When law enforcement officers, regardless of race and ethnicity, are exposed to messages of Black violence, these perceptions of danger can become deadly. In 2014, the Michael Brown case in Ferguson, Missouri elevated this concern; but, there were many other cases previously publicized in the media such as Amadou Diallo, and Sean Bell. Using a content analysis of news reports from 1994 to summer 2015, this paper offers an assessment of media influence in the construction of public perceptions of Black dangerousness that seems to impact Black male and law enforcement interactions that become deadly for the former. The study also describes the local police-community contexts where such interactions seem likely. Patterns of contact and police narratives across a number of high profile police and Black male interactions are described. Noting these patterns, suggestions are offered toward creating a path for constructively addressing the problem of news-generated perceptions that can lead to needless tragedy for some. Community disempowerment and divergent community perspectives of law enforcement are often evident in these cases. This study is thus, an effort at enhancing awareness of modern-day news-perpetuated perceptions linking crime and Blackness.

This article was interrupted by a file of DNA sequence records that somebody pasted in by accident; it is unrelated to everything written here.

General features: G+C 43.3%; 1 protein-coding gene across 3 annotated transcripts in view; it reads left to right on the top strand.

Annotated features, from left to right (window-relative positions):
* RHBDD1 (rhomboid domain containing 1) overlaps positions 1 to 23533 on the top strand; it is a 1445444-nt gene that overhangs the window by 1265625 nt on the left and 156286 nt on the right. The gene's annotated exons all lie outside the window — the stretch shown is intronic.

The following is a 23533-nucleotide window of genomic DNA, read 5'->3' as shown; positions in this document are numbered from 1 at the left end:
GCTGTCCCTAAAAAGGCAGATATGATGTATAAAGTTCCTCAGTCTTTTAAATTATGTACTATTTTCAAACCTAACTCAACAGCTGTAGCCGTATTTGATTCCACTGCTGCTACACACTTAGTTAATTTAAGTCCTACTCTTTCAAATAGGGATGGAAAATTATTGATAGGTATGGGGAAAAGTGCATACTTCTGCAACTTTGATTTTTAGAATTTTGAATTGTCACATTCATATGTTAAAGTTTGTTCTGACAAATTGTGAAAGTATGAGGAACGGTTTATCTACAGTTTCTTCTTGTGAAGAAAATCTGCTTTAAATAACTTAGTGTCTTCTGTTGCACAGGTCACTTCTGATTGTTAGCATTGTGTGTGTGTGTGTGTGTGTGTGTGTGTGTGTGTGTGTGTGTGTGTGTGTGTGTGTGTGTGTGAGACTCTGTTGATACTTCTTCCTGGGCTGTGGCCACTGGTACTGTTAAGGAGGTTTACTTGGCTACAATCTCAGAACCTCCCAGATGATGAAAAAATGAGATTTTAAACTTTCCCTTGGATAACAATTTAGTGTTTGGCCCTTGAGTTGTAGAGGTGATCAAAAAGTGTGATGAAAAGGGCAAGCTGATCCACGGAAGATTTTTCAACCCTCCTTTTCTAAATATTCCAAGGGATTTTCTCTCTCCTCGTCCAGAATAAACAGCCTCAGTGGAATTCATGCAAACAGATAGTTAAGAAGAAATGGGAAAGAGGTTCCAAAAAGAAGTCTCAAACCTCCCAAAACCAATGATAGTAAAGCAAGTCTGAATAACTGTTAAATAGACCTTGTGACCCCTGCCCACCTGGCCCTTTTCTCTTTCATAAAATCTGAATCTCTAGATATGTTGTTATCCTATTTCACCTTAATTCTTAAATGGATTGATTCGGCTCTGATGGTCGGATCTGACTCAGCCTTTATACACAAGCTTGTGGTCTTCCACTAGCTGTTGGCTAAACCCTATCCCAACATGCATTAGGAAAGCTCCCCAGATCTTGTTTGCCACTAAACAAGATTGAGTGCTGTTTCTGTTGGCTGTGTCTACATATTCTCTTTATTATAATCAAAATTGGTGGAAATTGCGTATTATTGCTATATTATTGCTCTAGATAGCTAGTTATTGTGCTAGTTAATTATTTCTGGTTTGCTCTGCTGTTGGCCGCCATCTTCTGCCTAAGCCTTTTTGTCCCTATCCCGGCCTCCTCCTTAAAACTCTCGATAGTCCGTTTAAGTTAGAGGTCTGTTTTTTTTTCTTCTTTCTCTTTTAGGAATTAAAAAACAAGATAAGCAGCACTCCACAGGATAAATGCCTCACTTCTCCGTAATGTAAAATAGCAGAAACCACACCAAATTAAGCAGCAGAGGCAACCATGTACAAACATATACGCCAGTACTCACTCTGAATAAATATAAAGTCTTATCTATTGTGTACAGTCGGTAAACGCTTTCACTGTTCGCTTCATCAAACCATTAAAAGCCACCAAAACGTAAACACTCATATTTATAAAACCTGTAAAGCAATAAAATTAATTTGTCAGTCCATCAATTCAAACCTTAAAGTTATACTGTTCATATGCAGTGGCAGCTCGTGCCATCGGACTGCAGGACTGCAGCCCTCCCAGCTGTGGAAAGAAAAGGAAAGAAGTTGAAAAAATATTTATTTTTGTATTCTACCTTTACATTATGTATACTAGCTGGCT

Scott, Julian; Gibson, Camille; Alomaja, Lakisha; Minter, Ashley; and Davis, Leanna
"When perceptions are deadly: Policing, given the summer in Ferguson, Missouri and other similar stories, before and since,"
Ralph Bunche Journal of Public Affairs: Vol. 6:
1, Article 4.
Available at: https://digitalscholarship.tsu.edu/rbjpa/vol6/iss1/4